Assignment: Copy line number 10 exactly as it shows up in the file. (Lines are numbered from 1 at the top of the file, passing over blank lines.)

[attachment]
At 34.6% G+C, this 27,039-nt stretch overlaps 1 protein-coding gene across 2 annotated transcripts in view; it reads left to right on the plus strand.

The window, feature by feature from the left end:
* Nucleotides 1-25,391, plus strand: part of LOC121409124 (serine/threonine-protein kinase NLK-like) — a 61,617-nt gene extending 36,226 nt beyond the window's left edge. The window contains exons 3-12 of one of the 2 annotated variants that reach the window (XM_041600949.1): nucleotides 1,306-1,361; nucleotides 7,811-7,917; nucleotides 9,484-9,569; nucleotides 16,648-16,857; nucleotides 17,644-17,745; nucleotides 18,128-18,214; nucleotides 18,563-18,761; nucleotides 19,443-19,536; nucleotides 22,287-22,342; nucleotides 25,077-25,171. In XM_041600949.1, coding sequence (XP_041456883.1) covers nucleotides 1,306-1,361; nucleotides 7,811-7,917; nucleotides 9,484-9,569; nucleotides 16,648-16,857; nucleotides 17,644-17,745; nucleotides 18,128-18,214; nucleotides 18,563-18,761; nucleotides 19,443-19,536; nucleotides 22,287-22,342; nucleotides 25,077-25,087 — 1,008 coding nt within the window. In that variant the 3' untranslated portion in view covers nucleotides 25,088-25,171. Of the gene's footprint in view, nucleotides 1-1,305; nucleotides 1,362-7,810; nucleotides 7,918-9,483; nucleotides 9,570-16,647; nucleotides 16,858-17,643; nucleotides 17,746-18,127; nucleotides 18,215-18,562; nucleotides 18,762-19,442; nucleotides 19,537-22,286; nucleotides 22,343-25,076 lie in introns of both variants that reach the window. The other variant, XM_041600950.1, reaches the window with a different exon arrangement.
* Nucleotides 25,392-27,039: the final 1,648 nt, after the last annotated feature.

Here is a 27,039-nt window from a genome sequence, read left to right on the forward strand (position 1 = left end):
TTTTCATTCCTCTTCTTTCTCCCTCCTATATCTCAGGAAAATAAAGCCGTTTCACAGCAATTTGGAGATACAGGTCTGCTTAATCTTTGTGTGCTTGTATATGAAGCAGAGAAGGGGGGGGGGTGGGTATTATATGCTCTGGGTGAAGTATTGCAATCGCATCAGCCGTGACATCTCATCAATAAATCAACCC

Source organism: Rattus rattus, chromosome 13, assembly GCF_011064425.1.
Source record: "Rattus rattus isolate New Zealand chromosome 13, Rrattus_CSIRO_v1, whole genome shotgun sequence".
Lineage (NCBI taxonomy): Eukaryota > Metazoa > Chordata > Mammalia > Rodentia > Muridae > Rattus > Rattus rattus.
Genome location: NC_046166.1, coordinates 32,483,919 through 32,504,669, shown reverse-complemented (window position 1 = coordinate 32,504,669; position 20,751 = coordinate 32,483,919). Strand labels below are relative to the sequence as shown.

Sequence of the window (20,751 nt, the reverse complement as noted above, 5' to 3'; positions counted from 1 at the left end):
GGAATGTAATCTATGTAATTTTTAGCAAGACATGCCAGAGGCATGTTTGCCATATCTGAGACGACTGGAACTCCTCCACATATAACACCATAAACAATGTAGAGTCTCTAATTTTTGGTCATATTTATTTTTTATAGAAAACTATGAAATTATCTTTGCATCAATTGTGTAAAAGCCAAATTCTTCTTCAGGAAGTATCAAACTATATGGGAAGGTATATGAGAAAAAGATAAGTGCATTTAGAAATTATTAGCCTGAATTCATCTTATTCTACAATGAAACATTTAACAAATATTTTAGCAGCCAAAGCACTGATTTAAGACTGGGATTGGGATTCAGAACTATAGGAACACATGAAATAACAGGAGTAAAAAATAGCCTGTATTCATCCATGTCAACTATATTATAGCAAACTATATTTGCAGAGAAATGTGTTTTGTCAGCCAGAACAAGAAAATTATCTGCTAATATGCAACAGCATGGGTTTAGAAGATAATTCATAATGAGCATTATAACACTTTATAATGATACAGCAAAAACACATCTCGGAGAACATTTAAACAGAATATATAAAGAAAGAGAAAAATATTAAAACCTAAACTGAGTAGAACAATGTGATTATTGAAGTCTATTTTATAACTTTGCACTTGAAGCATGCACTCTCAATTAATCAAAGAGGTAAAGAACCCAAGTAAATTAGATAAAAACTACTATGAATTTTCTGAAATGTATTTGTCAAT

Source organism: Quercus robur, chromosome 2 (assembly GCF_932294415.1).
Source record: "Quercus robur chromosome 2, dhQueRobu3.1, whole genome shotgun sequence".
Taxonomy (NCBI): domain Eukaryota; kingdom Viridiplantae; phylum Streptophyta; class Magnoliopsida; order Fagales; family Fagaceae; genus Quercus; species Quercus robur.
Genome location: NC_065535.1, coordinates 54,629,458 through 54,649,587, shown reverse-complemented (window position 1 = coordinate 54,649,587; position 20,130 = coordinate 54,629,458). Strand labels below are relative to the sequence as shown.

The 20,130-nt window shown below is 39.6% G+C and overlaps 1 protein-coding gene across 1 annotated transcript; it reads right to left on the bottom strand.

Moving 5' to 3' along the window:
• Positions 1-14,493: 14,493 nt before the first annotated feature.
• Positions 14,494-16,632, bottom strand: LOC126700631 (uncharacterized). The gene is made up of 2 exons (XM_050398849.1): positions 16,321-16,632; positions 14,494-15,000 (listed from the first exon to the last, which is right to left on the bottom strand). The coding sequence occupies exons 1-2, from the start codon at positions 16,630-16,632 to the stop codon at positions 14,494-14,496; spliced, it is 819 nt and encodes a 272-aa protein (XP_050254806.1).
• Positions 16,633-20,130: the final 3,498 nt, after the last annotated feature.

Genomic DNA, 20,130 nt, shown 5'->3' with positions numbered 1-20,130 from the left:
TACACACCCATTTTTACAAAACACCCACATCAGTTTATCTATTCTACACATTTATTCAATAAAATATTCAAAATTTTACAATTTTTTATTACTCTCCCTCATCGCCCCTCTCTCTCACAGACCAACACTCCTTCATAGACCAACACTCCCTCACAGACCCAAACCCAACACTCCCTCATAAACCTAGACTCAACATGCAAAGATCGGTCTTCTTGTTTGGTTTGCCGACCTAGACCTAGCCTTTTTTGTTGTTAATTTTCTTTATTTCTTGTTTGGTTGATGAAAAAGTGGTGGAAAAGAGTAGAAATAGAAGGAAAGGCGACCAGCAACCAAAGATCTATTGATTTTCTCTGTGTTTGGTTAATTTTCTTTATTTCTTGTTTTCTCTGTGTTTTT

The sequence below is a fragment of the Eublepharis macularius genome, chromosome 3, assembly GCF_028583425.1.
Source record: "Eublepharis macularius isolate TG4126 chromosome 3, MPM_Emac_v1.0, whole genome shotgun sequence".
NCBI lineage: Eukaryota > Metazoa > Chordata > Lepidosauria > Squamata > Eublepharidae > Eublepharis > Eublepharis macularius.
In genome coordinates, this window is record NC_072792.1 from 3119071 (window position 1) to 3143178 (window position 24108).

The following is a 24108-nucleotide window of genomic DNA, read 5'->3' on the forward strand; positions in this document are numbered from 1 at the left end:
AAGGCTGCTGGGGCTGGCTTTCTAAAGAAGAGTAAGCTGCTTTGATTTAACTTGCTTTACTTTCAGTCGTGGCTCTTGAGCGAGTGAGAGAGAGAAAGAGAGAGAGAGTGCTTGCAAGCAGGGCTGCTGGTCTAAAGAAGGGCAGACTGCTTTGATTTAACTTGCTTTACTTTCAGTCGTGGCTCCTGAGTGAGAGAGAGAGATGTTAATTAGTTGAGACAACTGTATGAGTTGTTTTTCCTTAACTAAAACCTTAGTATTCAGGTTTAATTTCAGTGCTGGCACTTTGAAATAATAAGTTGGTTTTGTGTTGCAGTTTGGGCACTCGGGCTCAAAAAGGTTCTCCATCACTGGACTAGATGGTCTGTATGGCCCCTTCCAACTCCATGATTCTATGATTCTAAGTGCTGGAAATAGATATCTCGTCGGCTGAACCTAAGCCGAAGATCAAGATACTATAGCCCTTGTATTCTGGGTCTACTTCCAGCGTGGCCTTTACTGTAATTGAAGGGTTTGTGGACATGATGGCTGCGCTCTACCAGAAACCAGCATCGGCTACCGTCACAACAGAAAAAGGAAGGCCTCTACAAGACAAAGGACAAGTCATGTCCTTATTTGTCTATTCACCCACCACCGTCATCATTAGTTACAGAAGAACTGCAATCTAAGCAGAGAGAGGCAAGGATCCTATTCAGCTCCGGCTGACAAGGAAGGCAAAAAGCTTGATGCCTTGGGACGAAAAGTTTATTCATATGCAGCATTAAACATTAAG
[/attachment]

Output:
Genome location: NC_046166.1, coordinates 32,483,919 through 32,504,669, shown reverse-complemented (window position 1 = coordinate 32,504,669; position 20,751 = coordinate 32,483,919). Strand labels below are relative to the sequence as shown.